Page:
Changes in Griffintown, 2011-2014

February 6, 2014 § 1 Comment

I got an email from Dave Flavell the other day.  I’ve known Dave for a few years; he contacted me awhile back for some help on a project he was doing on Griffintown.  He was collecting oral histories of the community and its diaspora, with a view towards publishing a book.  Last time we talked about it, he said the book was on its way to publication.  This email contained photos of Griff, in particular of the Horse Palace on Ottawa street, taken in 2011, 2013, and 2014.  The changes are stunning.

Griffintown Horse Palace, 2011. Photo courtesy of Dave Flavell

Griffintown Horse Palace, 2011. Photo courtesy of Dave Flavell

In the first photo, we look down Eleanor street at the Horse Palace, built in 1862, standing at the end of the block on Ottawa, surrounded by huge trees.  Time was these were amongst the only trees in Griffintown a hundred years ago.  The old St. Ann’s Kindergarten is on the left, now the headquarters of King’s Transfer, a moving company that’s been based in the neighbourhood for almost a century.  It’s also where I conducted the majority of the oral history interviews for House of the Irish, thanks to the generosity of Bill O’Donell, the president of King’s.  In this picture, the Horse Palace looks much as it has for the past thirty-forty years.  But a closer look shows that it’s already under transformation.  Leo Leonard, the legendary proprietor of the Horse Palace, and his wife Hugeuette, had already sold and moved to a retirement home.  Leo, though, did not get much of an opportunity to enjoy retirement, he died in in July 2012 at the age of 87. Already, the building is under renovation, new windows have been put in on the second floor.  But the actual stable, which is just out of sight, behind those moving trucks, was still in full working order.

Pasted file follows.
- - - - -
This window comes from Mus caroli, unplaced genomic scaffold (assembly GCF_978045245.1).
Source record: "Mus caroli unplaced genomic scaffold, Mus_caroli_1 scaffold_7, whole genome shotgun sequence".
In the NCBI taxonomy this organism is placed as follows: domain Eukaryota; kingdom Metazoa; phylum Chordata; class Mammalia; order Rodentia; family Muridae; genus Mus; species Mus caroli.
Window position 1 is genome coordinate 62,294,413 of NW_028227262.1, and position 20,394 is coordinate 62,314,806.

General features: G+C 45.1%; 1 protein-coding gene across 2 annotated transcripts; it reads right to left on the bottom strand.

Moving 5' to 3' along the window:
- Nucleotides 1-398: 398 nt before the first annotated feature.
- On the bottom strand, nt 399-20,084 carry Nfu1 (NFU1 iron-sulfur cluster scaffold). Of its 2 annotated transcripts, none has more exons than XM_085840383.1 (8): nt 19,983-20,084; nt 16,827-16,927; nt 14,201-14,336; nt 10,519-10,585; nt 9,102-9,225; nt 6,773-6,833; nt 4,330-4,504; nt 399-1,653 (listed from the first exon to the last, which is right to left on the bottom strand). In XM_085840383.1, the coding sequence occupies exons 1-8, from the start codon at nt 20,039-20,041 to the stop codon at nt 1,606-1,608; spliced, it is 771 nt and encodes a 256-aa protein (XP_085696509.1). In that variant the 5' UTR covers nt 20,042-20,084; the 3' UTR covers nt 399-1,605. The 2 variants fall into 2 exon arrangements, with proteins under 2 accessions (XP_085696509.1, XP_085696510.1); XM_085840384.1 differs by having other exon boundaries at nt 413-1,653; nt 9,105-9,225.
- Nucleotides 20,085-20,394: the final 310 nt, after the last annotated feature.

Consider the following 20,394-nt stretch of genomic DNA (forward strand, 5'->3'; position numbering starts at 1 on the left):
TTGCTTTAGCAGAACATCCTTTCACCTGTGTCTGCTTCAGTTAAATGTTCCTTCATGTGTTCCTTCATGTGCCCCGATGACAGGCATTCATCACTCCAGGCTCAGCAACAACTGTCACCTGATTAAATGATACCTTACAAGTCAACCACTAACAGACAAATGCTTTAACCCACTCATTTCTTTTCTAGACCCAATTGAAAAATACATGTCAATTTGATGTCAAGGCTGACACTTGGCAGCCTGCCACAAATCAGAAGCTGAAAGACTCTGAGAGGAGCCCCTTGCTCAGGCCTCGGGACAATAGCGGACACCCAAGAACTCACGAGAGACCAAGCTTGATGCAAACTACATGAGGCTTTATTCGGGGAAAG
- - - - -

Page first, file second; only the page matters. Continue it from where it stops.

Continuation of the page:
Griffintown Horse Palace, 2013. Photo courtesy of Dave Flavell

Griffintown Horse Palace, 2013. Photo courtesy of Dave Flavell

The next picture was taken last year.  From the exact same spot.  Now the Horse Palace residence is dwarfed by an 8-story condo built next door and behind it, fronting on rue de la Montagne.  This building was under construction in 2011, but had not yet risen to dwarf the Horse Palace.  The Horse Palace building looks tiny and insignificant in the shadow of the condo, which stretches across at least three lots on de la Montagne.

New condo tower and the Griffintown Horse Palace, January 2014. Photo courtesy of Dave Flavell

New condo tower and the Griffintown Horse Palace, January 2014. Photo courtesy of Dave Flavell

The final picture was taken a couple of weeks ago, from the corner of Ottawa and de la Montagne, looking east. The shop fronts on Ottawa in the new building remain empty, but looking down the block, after the Horse Palace residence is the old paddock of the stable, which was bought last year by the Ville de Montréal for purposes of turning it into a park to provide access to the actual stables, which the Griffintown Horse Palace Foundation has done yeoman’s work to preserve and save. (Full disclosure: I was a board member of the GHPF from 2008 until I left Montréal in 2012).  Continuing on past the paddock, another mid-19th century residence still stands.  And then, at the corner of Ottawa and Murray, another, shorter, 4-story condo stands.  It was built in 2011.  The crane is on the site of Devimco’s massive “District Griffin” development on Peel street.

Even though I have seen this view down Ottawa from de la Montagne, I was still shocked by Dave’s photo.  The entire landscape of Griffintown is massively changed.  The condo at the corner of de la Montagne and Ottawa is representative of the redevelopment.  The streets of Griffintown are narrow, the buildings have always been hard up against the sidewalk. This has contributed to a somewhat claustrophobic atmosphere, at least on those blocks where enough buildings still remain.  But these old buildings were 2 floors, at most 3.  The stacking of 4, 6, 8, 10-story condos, lining these narrow streets only enhances this claustrophobia.  It devastates the urban environment.

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